Doctoral Dissertations

Date of Award


Degree Type


Degree Name

Doctor of Philosophy


Life Sciences

Major Professor

Bruce D. McKee

Committee Members

Albrecht Von Arnim, Mariano Labrador, Jae Park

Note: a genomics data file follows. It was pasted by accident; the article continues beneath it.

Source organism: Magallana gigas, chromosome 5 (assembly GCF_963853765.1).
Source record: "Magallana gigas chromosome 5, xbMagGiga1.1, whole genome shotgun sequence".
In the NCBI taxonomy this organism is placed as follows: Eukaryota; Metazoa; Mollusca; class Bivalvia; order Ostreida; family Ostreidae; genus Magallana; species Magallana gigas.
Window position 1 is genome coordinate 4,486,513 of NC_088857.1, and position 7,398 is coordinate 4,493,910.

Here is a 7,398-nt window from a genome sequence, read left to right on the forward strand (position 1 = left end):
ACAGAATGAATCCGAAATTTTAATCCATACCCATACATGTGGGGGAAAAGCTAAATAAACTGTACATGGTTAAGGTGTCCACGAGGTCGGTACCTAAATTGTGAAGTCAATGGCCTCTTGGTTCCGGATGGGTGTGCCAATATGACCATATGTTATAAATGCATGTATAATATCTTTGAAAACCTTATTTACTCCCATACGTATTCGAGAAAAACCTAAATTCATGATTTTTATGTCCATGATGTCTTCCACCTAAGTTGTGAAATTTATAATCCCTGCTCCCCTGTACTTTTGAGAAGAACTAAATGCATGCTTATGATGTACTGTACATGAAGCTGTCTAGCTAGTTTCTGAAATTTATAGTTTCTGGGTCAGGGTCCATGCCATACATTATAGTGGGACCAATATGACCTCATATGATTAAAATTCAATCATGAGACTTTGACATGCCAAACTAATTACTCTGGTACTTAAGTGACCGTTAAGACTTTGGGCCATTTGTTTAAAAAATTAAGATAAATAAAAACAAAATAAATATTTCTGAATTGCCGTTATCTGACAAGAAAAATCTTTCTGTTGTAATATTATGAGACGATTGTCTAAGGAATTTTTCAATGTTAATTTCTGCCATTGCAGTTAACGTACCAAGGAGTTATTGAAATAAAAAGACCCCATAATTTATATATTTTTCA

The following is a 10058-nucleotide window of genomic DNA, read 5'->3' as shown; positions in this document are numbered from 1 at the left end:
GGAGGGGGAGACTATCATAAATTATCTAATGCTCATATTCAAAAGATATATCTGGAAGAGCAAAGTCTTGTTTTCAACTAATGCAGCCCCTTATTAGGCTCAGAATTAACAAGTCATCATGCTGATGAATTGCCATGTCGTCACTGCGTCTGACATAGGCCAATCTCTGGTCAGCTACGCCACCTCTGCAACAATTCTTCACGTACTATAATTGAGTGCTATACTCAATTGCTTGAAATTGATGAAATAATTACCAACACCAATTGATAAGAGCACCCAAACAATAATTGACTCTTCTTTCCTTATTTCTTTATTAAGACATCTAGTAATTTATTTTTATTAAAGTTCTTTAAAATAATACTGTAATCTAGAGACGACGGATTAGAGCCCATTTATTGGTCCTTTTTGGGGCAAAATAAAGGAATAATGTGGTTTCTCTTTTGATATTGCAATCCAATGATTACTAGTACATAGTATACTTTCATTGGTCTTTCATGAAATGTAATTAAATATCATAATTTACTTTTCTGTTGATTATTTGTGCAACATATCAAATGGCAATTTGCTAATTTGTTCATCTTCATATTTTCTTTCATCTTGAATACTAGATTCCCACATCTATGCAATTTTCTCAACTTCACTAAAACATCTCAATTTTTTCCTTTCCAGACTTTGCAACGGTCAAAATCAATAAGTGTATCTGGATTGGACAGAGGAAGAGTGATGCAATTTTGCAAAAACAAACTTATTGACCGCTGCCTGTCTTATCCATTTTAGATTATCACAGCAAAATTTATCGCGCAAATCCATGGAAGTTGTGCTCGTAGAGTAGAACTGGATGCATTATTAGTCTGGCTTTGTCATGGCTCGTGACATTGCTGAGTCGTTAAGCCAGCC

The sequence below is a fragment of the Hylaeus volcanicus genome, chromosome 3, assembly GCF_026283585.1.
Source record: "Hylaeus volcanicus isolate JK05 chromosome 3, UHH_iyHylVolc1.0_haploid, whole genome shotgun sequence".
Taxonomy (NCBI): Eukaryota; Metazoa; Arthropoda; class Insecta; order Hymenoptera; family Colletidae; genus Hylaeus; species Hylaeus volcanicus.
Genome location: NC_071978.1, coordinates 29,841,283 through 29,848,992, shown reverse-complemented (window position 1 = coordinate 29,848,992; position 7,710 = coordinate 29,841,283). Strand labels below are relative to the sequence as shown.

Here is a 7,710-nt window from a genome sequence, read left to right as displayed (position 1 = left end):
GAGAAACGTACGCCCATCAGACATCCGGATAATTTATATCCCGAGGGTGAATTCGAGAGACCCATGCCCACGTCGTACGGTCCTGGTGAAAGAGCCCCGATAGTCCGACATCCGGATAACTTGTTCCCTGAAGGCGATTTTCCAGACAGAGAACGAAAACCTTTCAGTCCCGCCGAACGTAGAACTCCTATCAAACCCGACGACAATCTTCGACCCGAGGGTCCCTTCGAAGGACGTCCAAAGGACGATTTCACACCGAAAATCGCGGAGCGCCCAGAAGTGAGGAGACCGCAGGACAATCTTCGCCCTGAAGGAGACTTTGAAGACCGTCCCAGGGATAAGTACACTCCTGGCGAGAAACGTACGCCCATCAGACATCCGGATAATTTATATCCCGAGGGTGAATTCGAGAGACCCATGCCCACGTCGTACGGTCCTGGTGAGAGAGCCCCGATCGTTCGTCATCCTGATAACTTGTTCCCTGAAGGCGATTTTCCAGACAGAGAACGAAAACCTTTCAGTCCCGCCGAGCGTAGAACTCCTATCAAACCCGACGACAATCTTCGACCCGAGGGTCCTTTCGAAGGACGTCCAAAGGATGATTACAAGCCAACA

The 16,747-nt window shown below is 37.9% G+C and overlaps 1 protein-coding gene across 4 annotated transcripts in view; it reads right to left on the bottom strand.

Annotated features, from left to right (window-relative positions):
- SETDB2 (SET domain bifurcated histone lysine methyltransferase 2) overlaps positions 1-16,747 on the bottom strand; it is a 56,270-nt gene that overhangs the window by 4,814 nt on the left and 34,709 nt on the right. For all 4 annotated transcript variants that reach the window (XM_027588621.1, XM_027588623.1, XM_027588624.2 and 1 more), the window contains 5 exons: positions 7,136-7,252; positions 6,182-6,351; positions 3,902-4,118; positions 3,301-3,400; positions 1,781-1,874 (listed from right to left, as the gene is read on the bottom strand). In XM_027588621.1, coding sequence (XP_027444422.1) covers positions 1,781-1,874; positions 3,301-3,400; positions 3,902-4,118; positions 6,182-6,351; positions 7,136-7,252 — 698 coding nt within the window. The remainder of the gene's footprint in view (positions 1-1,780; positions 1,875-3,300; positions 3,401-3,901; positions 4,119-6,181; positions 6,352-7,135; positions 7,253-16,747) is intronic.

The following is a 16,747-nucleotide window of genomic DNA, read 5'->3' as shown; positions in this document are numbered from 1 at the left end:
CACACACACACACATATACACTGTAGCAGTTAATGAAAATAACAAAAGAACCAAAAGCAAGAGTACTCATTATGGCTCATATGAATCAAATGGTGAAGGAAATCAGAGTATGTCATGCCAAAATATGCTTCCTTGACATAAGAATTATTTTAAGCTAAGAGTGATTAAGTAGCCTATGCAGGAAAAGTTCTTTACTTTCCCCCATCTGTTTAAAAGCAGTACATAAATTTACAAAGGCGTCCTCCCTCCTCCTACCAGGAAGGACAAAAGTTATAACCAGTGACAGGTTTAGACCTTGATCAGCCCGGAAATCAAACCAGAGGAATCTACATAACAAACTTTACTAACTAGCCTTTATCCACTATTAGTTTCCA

Meiosis is essential for sexual reproduction. The proper segregation of chromosomes in meiosis requires multiple functions of a multi-subunit protein complex known as cohesin. Cohesin forms a ring around duplicated sister chromatids and prevents them from separating prematurely. In Drosophila, mitotic cohesin is composed of four subunits: SMC1 and SMC3 and SCC1/RAD21 and SCC3/SA and are required for mitotic cohesion. However, RAD21 is dispensable for meiotic cohesion and although SMC1 and SMC3 are present on meiotic centromeres and on synapsed chromosome arms, as expected, their functions in meiosis remain poorly characterized. Moreover, unlike in other eukaryotes in which screens for meiotic cohesion genes have revealed meiosis-specific cohesin paralogs such as the conserved RAD21 paralog REC8, similar screens in Drosophila identified three novel genes that encode meiosis-specific centromere proteins (SOLO, ORD and SUNN (SOS)) with no apparent similarity to cohesins. Loss-of-function mutations in all three genes disrupt centromere cohesion and SMC1/3 centromere localization, and cause random chromatid segregation. We are investigating the role of cohesins in Drosophila male and female meiosis by using germ-line specific RNAi (RNA interference) to deplete one of the core cohesins - SMC3. When we knockdown SMC3 in the male germline we observe premature loss of cohesion between the sister centromeres of some (but not all) chromosomes during prophase I, and numerical mis-segregation of major autosomes (2nd and 3rd). Surprisingly, however, cohesion and segregation of the sex chromosomes is nearly unaffected by depletion of SMC3. Even more remarkably, SMC3 knockdown in the female germline has no apparent effect on centromere cohesion. This result is probably not due to incomplete depletion of SMC3 as synaptonemal complexes (which require SMC1 and SMC3 as components of the lateral elements) are completely eliminated in the SMC3-depleted oocytes. We show that despite the absence of cohesin proteins from centromeres, SOLO localizes normally to the centromeres in SMC3 knockdown in both male and female germlines. These results suggest the hypothesis that SOLO along with SUNN and ORD can provide cohesion to centromeres in the absence of the cohesins. This is the first clear evidence for a non-cohesin-based cohesion mechanism in any eukaryote.

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